OLD SAYBROOK, CT (WFSB) – Fugitive Files brings us to the shoreline where a woman was killed by a drunk driver and the man responsible is still on the run, most likely thousands of miles away from Connecticut.
Now, her brother and sister have an emotional plea for justice and police need your help.
It was a Sunday evening, July 2013, just after 7 p.m.
An off-roading joy ride in a Jeep Wrangler quickly turned into a nightmare.
Leah Coleman, a 49-year-old mother of two, was thrown from the open-top vehicle after it rolled over.
The driver was her boyfriend, 42-year-old John Shepard.
“She said, ‘we gotta go, we gotta go and go to the clinc. Leah has been in an accident,’” said Sharon Tiezzi, Coleman’s sister.
As Coleman fought for her life, Shepard was arrested for driving under the influence.
In the arrest warrant, and Old Saybrook sergeant said, “… he found Shepard to have glassy blood shot eyes ad was slurring his words as he spoke.”
A gravel driveway near their home on Essex Road in Old Saybrook was not the scene of a crime.
Coleman lost her fight at the hospital.
“She went quick. She did not suffer. She went very, very quick,” Tiezzi said.
After Coleman died, Shepard’s charges were eventually upgraded to first degree manslaughter. But when police went to serve him, he was nowhere to be found.
“We tried to make contact with him, and family members and they said they didn’t see him, and we hadn’t heard or seen from him since,” said Detective David Perrotti, Old Saybrook Police Department.
Shepard had seemingly vanished and while police believed he had left the state, there were little to no leads as to where he might be.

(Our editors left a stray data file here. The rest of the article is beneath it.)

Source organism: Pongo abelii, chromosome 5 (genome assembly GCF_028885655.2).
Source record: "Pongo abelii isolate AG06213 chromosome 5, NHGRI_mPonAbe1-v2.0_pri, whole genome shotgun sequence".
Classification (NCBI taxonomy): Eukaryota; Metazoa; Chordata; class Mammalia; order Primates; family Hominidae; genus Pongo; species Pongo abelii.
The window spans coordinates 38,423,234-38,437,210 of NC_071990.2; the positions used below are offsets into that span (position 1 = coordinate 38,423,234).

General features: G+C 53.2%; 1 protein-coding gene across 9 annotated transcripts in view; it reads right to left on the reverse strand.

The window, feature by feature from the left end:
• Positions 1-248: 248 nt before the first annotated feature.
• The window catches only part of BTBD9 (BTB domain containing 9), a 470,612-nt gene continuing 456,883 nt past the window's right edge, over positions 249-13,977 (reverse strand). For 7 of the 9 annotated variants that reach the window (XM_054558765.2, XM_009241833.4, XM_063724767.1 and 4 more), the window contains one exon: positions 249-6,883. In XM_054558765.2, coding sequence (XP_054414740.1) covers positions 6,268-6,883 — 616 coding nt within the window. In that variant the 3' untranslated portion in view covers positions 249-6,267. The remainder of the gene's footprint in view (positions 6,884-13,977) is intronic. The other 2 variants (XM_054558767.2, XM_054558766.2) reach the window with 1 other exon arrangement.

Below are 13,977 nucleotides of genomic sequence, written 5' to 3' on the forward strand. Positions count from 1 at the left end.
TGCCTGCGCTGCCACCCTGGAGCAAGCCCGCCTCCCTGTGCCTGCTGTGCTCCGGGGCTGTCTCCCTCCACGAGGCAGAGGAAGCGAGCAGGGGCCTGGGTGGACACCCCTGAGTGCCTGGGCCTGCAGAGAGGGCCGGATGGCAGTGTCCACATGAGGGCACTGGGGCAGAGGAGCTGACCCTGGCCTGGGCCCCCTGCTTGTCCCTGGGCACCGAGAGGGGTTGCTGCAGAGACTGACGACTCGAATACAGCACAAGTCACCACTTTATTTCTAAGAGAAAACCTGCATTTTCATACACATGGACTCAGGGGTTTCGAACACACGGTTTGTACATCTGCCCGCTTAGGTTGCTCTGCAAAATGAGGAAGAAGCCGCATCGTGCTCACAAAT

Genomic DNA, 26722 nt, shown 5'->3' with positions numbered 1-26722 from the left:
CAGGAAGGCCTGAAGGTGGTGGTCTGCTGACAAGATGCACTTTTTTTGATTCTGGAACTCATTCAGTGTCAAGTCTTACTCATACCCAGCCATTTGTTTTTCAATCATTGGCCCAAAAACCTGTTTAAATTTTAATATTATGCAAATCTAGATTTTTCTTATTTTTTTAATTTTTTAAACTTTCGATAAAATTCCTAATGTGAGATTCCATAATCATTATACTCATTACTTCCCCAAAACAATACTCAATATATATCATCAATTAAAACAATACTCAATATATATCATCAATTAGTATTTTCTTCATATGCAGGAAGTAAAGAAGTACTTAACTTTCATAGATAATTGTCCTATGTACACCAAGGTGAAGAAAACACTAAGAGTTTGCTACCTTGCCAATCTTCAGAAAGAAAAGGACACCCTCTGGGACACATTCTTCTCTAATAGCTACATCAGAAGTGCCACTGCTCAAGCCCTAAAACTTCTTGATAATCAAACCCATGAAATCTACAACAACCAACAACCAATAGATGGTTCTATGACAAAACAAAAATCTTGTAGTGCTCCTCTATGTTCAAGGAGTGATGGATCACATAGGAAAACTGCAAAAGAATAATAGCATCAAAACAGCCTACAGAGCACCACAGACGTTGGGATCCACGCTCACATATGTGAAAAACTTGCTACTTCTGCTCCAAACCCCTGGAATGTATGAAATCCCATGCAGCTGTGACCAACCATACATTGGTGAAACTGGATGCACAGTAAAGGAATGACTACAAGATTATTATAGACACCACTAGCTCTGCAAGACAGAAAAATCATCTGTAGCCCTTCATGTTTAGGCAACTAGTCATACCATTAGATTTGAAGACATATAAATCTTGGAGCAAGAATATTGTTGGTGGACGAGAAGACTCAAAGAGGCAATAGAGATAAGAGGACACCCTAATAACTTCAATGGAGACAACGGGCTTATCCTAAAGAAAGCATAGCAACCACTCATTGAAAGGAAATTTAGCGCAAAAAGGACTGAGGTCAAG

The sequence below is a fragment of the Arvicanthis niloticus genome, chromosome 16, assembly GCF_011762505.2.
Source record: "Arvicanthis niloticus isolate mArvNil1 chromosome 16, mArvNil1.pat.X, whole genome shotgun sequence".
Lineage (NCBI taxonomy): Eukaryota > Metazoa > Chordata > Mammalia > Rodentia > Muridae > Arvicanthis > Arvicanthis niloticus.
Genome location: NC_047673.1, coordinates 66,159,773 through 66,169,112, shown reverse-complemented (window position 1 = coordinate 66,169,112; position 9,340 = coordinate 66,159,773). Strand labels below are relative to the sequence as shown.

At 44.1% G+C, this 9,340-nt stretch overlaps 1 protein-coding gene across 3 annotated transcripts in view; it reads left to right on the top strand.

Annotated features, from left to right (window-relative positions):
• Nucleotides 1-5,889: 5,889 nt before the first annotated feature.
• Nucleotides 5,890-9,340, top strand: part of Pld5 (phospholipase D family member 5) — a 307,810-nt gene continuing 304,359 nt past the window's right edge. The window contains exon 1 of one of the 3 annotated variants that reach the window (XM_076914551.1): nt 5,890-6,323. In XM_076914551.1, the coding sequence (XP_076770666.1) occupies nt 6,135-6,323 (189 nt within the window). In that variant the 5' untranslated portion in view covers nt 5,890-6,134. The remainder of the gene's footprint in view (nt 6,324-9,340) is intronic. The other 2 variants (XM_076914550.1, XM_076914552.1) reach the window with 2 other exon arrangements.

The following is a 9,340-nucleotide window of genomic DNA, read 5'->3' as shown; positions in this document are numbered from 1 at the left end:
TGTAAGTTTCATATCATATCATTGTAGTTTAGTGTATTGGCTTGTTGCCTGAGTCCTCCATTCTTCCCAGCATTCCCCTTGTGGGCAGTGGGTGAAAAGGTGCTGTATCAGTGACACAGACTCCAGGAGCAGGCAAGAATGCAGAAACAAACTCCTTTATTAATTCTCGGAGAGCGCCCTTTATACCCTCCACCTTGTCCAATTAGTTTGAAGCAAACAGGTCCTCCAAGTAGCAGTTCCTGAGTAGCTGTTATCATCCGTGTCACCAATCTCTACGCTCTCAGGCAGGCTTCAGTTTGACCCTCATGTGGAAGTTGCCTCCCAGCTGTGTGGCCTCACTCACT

Coleman’s brother and sister were distraught at the thought he would never pay the price for what he did.
“He’s gotta man up. If he were to walk in here right now and man up, I might change a little bit,” said Robert Reynolds, Coleman’s brother.
But there was a break in the case in 2017. After unconfirmed reported of Shepard living in Florida, Old Saybrook police learned he was arrested in New Mexico in 2015.
Police worked tirelessly to track him down there with no luck.
“They said he might be working on an oil rig for a company. We called several companies down there to no prevail,” Det. Perrotti said.
The hot tip went cold much to the disappointment of police and Coleman’s family.
“It’s been very difficult. It’s been almost seven years now of trying to find this person to bring him back to go to court,” Det. Perrotti said.
That’s why the help of the public is needed. The police are hoping those who know something say something and that the information can lead them to Shepard.
“Because justice needs to be served and the only way we can do that is with the help of your viewers,” said Chief Michael Spera, Old Saybrook Police Department.
At time continues to pass, Coleman, the youngest of five, will always be remembered by her siblings for her smile, and they find comfort in the memories.
But they are desperate for closure.
“Just help us. Be human. Call,” Reynolds said.
The other hope is that Shepard may be watching and will turn himself in.
“Eventually, we will find him,” Det. Perrotti said.
If you think you have information to help police find Shepard, police are taking tips. You can contact 1-866-333-9372.
Shepard, in his late 40s, is wanted for manslaughter and was last seen in New Mexico.